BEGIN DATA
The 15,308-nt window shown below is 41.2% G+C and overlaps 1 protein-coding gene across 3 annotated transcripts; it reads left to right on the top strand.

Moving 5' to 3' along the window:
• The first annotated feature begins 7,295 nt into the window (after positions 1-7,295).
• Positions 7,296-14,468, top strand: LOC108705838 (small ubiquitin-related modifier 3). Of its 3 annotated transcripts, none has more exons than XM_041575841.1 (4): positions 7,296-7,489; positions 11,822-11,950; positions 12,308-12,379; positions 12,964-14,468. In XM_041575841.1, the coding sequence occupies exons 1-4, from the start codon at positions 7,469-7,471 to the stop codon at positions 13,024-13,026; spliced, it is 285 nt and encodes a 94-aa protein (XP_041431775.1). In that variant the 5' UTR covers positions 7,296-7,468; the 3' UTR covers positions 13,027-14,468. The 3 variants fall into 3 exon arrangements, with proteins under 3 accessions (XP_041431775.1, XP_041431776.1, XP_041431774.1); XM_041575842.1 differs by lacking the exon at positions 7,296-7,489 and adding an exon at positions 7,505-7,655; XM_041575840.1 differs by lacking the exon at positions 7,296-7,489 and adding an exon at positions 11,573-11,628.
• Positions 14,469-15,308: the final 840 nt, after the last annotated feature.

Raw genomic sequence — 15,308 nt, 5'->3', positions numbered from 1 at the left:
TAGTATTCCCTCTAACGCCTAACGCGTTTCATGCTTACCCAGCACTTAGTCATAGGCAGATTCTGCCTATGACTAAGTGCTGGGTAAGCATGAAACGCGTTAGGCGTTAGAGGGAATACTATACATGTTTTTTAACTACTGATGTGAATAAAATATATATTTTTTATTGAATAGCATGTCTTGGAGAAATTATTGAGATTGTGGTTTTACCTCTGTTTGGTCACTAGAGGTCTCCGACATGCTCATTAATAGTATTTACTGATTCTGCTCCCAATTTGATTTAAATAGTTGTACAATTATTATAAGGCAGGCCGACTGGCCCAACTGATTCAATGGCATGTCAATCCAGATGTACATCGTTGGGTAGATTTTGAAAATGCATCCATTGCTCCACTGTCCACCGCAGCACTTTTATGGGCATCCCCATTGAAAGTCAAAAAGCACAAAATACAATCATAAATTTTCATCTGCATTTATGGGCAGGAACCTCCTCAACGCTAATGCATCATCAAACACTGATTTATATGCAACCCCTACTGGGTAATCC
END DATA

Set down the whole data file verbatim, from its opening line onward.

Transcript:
The 15,308-nt window shown below is 41.2% G+C and overlaps 1 protein-coding gene across 3 annotated transcripts; it reads left to right on the top strand.

Moving 5' to 3' along the window:
• The first annotated feature begins 7,295 nt into the window (after positions 1-7,295).
• Positions 7,296-14,468, top strand: LOC108705838 (small ubiquitin-related modifier 3). Of its 3 annotated transcripts, none has more exons than XM_041575841.1 (4): positions 7,296-7,489; positions 11,822-11,950; positions 12,308-12,379; positions 12,964-14,468. In XM_041575841.1, the coding sequence occupies exons 1-4, from the start codon at positions 7,469-7,471 to the stop codon at positions 13,024-13,026; spliced, it is 285 nt and encodes a 94-aa protein (XP_041431775.1). In that variant the 5' UTR covers positions 7,296-7,468; the 3' UTR covers positions 13,027-14,468. The 3 variants fall into 3 exon arrangements, with proteins under 3 accessions (XP_041431775.1, XP_041431776.1, XP_041431774.1); XM_041575842.1 differs by lacking the exon at positions 7,296-7,489 and adding an exon at positions 7,505-7,655; XM_041575840.1 differs by lacking the exon at positions 7,296-7,489 and adding an exon at positions 11,573-11,628.
• Positions 14,469-15,308: the final 840 nt, after the last annotated feature.

Raw genomic sequence — 15,308 nt, 5'->3', positions numbered from 1 at the left:
TAGTATTCCCTCTAACGCCTAACGCGTTTCATGCTTACCCAGCACTTAGTCATAGGCAGATTCTGCCTATGACTAAGTGCTGGGTAAGCATGAAACGCGTTAGGCGTTAGAGGGAATACTATACATGTTTTTTAACTACTGATGTGAATAAAATATATATTTTTTATTGAATAGCATGTCTTGGAGAAATTATTGAGATTGTGGTTTTACCTCTGTTTGGTCACTAGAGGTCTCCGACATGCTCATTAATAGTATTTACTGATTCTGCTCCCAATTTGATTTAAATAGTTGTACAATTATTATAAGGCAGGCCGACTGGCCCAACTGATTCAATGGCATGTCAATCCAGATGTACATCGTTGGGTAGATTTTGAAAATGCATCCATTGCTCCACTGTCCACCGCAGCACTTTTATGGGCATCCCCATTGAAAGTCAAAAAGCACAAAATACAATCATAAATTTTCATCTGCATTTATGGGCAGGAACCTCCTCAACGCTAATGCATCATCAAACACTGATTTATATGCAACCCCTACTGGGTAATCC